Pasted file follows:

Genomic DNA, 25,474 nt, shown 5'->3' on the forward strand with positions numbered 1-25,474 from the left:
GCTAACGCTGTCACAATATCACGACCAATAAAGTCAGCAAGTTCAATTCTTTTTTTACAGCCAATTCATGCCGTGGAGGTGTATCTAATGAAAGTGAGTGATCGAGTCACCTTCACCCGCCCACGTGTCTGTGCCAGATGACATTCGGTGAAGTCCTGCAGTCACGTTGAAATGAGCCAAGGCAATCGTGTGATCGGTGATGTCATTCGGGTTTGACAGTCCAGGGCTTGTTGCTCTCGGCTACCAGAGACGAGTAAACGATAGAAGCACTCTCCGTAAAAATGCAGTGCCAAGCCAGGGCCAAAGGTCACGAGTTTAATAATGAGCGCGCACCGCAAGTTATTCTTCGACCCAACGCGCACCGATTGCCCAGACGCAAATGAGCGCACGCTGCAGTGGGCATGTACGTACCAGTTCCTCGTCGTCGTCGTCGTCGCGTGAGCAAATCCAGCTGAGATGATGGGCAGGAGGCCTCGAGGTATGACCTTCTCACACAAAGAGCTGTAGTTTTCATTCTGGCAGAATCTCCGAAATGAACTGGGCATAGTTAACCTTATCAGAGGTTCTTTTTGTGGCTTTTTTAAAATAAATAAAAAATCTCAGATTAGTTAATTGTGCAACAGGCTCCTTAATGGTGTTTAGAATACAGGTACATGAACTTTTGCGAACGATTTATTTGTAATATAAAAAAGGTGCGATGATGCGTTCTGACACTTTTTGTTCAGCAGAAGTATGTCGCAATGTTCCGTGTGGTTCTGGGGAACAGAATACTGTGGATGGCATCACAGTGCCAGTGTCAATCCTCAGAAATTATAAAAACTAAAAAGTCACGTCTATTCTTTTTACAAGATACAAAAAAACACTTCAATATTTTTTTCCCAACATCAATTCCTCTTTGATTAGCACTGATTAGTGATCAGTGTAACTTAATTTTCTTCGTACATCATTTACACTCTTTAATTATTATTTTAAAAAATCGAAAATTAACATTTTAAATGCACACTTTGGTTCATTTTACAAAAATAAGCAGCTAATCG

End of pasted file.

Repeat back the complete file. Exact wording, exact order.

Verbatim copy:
Genomic DNA, 25,474 nt, shown 5'->3' on the forward strand with positions numbered 1-25,474 from the left:
GCTAACGCTGTCACAATATCACGACCAATAAAGTCAGCAAGTTCAATTCTTTTTTTACAGCCAATTCATGCCGTGGAGGTGTATCTAATGAAAGTGAGTGATCGAGTCACCTTCACCCGCCCACGTGTCTGTGCCAGATGACATTCGGTGAAGTCCTGCAGTCACGTTGAAATGAGCCAAGGCAATCGTGTGATCGGTGATGTCATTCGGGTTTGACAGTCCAGGGCTTGTTGCTCTCGGCTACCAGAGACGAGTAAACGATAGAAGCACTCTCCGTAAAAATGCAGTGCCAAGCCAGGGCCAAAGGTCACGAGTTTAATAATGAGCGCGCACCGCAAGTTATTCTTCGACCCAACGCGCACCGATTGCCCAGACGCAAATGAGCGCACGCTGCAGTGGGCATGTACGTACCAGTTCCTCGTCGTCGTCGTCGTCGCGTGAGCAAATCCAGCTGAGATGATGGGCAGGAGGCCTCGAGGTATGACCTTCTCACACAAAGAGCTGTAGTTTTCATTCTGGCAGAATCTCCGAAATGAACTGGGCATAGTTAACCTTATCAGAGGTTCTTTTTGTGGCTTTTTTAAAATAAATAAAAAATCTCAGATTAGTTAATTGTGCAACAGGCTCCTTAATGGTGTTTAGAATACAGGTACATGAACTTTTGCGAACGATTTATTTGTAATATAAAAAAGGTGCGATGATGCGTTCTGACACTTTTTGTTCAGCAGAAGTATGTCGCAATGTTCCGTGTGGTTCTGGGGAACAGAATACTGTGGATGGCATCACAGTGCCAGTGTCAATCCTCAGAAATTATAAAAACTAAAAAGTCACGTCTATTCTTTTTACAAGATACAAAAAAACACTTCAATATTTTTTTCCCAACATCAATTCCTCTTTGATTAGCACTGATTAGTGATCAGTGTAACTTAATTTTCTTCGTACATCATTTACACTCTTTAATTATTATTTTAAAAAATCGAAAATTAACATTTTAAATGCACACTTTGGTTCATTTTACAAAAATAAGCAGCTAATCG